When a defendant challenges the sufficiency of the evidence, this Court is obliged to review that claim according to certain well-settled principles. A verdict of guilty, rendered by a jury and "approved by the trial judge, accredits the testimony of the" State's witnesses and resolves all conflicts in the testimony in favor of the State. State v. Cazes, 875 S.W.2d 253, 259 (Tenn. 1994) (citing State v. Harris, 839 S.W.2d 54, 75 (Tenn. 1992)). Thus, although the accused is originally cloaked with a presumption of innocence, the jury verdict of guilty removes this presumption "and replaces it with one of guilt." State v. Tuggle, 639 S.W.2d 913, 914 (Tenn. 1982). Hence, on appeal, the burden of proof rests with the defendant to demonstrate the insufficiency of the convicting evidence. Id. The relevant question the reviewing court must answer is whether any rational trier of fact could have found the accused guilty of every element of the offense beyond a reasonable doubt. See Tenn. R. App. P. 13(e); Harris, 839 S.W.2d at 75. In making this decision, we are to accord the State "the strongest legitimate view of the evidence as well as all reasonable and legitimate inferences that may be drawn therefrom." See Tuggle, 639 S.W.2d at 914. As such, this Court is precluded from re-weighing or reconsidering the evidence when evaluating the convicting proof. State v. Morgan, 929 S.W.2d 380, 383 (Tenn. Crim. App. 1996); State v. Matthews, 805 S.W.2d 776, 779 (Tenn. Crim. App. 1990). Moreover, we may not substitute our own "inferences for those drawn by the trier of fact from circumstantial evidence." Matthews, 805 S.W.2d at 779. Further, questions concerning the credibility of the witnesses and the weight and value to be given to evidence, as well as all factual issues raised by such evidence, are resolved by the trier of fact and not the appellate courts. State v. Pruett, 788 S.W.2d 559, 561 (Tenn. 1990). "The standard of review 'is the same whether the conviction is based upon direct or circumstantial evidence.'" State v. Dorantes, 331 S.W.3d 370, 379 (Tenn. 2011) (quoting State v. Hanson, 279 S.W.3d 265, 275 (Tenn. 2009)).

A. Death of Mr. Gilmore

Appellant argues that the evidence was insufficient to support his convictions of first degree murder and felony murder because the State presented no evidence connecting Appellant to the death of Mr. Gilmore. He argues that a bullet was not recovered from Mr. Gilmore's body to connect Appellant to his death and that the medical examiner could not determine the caliber of the bullet that killed Mr. Gilmore. In addition, Appellant summarily argues that "[b]ased on the description of the location of the shell casings" close to Mr. Gilmore's body "there is no evidence to prove beyond a reasonable doubt that [Appellant] fired the shot that killed Mr. Gilmore."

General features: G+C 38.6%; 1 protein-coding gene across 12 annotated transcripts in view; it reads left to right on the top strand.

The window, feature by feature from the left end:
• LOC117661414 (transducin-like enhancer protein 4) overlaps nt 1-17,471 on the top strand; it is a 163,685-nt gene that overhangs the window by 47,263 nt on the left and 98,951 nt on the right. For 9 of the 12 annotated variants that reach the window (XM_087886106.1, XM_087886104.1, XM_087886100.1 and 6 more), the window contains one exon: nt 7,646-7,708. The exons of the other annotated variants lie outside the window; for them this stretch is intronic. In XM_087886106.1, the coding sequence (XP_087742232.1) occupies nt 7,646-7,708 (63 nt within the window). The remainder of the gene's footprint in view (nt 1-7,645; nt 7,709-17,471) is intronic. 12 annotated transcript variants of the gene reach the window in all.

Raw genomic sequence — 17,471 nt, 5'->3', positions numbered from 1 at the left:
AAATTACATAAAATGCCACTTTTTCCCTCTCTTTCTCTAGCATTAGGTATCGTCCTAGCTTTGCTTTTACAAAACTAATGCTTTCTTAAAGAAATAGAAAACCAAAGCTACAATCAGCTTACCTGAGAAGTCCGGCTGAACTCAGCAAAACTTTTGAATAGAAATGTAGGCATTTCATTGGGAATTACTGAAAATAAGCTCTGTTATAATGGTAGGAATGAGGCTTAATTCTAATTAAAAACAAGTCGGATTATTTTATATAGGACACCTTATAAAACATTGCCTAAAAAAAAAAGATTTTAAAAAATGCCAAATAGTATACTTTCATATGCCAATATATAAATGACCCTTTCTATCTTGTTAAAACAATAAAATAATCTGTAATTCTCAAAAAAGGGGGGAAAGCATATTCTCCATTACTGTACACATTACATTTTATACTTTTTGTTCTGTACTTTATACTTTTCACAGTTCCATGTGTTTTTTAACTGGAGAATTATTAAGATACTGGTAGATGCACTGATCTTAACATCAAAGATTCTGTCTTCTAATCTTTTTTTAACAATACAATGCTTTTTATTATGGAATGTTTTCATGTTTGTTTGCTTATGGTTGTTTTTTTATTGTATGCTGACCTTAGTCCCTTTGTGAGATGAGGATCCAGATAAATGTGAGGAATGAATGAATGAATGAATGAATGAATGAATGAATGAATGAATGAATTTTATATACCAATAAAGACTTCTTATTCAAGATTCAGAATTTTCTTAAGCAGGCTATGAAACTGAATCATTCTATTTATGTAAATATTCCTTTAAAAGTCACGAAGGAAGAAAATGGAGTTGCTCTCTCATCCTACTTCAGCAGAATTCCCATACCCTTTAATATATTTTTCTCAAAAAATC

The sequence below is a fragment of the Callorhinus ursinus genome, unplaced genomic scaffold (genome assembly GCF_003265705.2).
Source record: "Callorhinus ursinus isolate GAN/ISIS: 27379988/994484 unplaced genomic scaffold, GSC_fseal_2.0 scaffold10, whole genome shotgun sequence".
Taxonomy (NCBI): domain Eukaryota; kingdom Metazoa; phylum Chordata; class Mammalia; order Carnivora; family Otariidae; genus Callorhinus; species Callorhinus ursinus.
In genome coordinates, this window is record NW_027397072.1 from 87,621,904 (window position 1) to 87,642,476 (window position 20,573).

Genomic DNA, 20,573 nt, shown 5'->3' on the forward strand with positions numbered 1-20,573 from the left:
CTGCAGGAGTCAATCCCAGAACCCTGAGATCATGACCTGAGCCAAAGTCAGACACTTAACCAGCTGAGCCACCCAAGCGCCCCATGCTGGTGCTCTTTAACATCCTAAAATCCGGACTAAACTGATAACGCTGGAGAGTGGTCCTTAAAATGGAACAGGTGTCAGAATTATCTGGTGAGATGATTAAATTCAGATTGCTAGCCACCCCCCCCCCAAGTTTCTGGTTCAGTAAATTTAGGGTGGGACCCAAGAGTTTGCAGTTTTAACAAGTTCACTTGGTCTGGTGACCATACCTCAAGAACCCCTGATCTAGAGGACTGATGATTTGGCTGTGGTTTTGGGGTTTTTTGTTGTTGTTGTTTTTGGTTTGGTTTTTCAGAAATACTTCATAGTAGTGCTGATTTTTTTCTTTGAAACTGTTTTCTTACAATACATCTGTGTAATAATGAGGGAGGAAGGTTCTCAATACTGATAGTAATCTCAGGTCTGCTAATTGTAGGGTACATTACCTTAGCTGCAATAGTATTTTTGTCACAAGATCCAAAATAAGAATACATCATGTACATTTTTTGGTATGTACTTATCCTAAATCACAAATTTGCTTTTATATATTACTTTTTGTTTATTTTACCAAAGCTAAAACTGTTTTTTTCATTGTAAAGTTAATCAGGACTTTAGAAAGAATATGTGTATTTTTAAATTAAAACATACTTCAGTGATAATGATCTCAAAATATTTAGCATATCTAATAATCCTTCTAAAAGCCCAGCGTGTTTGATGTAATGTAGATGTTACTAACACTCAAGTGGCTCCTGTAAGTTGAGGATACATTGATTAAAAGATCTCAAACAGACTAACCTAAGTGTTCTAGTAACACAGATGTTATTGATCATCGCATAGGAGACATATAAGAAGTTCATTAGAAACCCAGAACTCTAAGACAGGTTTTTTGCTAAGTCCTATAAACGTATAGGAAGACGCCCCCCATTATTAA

When the evidence is taken in a light most favorable to the State, the evidence showed that early on the day in question, Michael Cowan and Ron C. engaged in an argument. Appellant is Ron C.'s cousin. That afternoon, witnesses saw a man driving a maroon Cadillac identified as belonging to Ron C. in the Walter P. Taylor homes. Desmond Cowan, Michael Cowan's brother, was leaving the neighborhood market when someone began shooting at him from a car. Other witnesses identified the car as a maroon Cadillac and stated that the driver was not Ron C. As James Johnson and his friend, Ronald Gilmore, were walking toward the neighborhood market they saw and heard gunfire coming from a maroon Cadillac. The two men ran towards the market, but Mr. Gilmore did not make it to the market and was fatally wounded. When Officer Huckleby arrived, witnesses identified a maroon Cadillac as the car from which the shots came. The Cadillac came into view, and Office Huckleby proceeded to pursue the Cadillac, which fled from him. The maroon Cadillac hit a vehicle, and the driver of the Cadillac ran into the nearby woods. Other officers began to pursue the driver. Eventually, they saw the driver and ordered him to the ground. Appellant was the driver that they apprehended.

Appellant argues that there was no evidence to support his conviction. However, his argument appears to focus solely on direct evidence. As stated above, circumstantial evidence can support a conviction, and this court may not substitute our own "inferences for those drawn by the trier of fact from circumstantial evidence." Matthews, 805 S.W.2d at 779. Whether Appellant caused the death of Mr. Gilmore is a factual question to be resolved by the trier of fact. Dorantes, 331 S.W.3d at 379; Pruett, 788 S.W.2d at 561. We conclude that the evidence was sufficient to support Appellant's conviction for felony murder and first degree murder.

B. Intent to Kill Desmond Cowan

Appellant also argues that the State did not prove that Appellant intended to kill Desmond Cowan with premeditation, and therefore his convictions for felony murder, first degree murder, and attempted first degree murder must be reversed.

First degree murder is described as "[a] premeditated and intentional killing of another; . . . ." T.C.A. § 39-13-202(a). A defendant may be guilty of premeditated first degree murder even though the victim was an unintended victim, so long as the State proves the elements of intent, premeditation, and deliberation for the killing of an intended victim. See State v. Ely, 48 S.W.3d 710, 723-24 (Tenn. 2001); Millen v. State, 988 S.W.2d 164, 168 (Tenn. 1999). Tennessee Code Annotated section 39-13-202(d) provides that: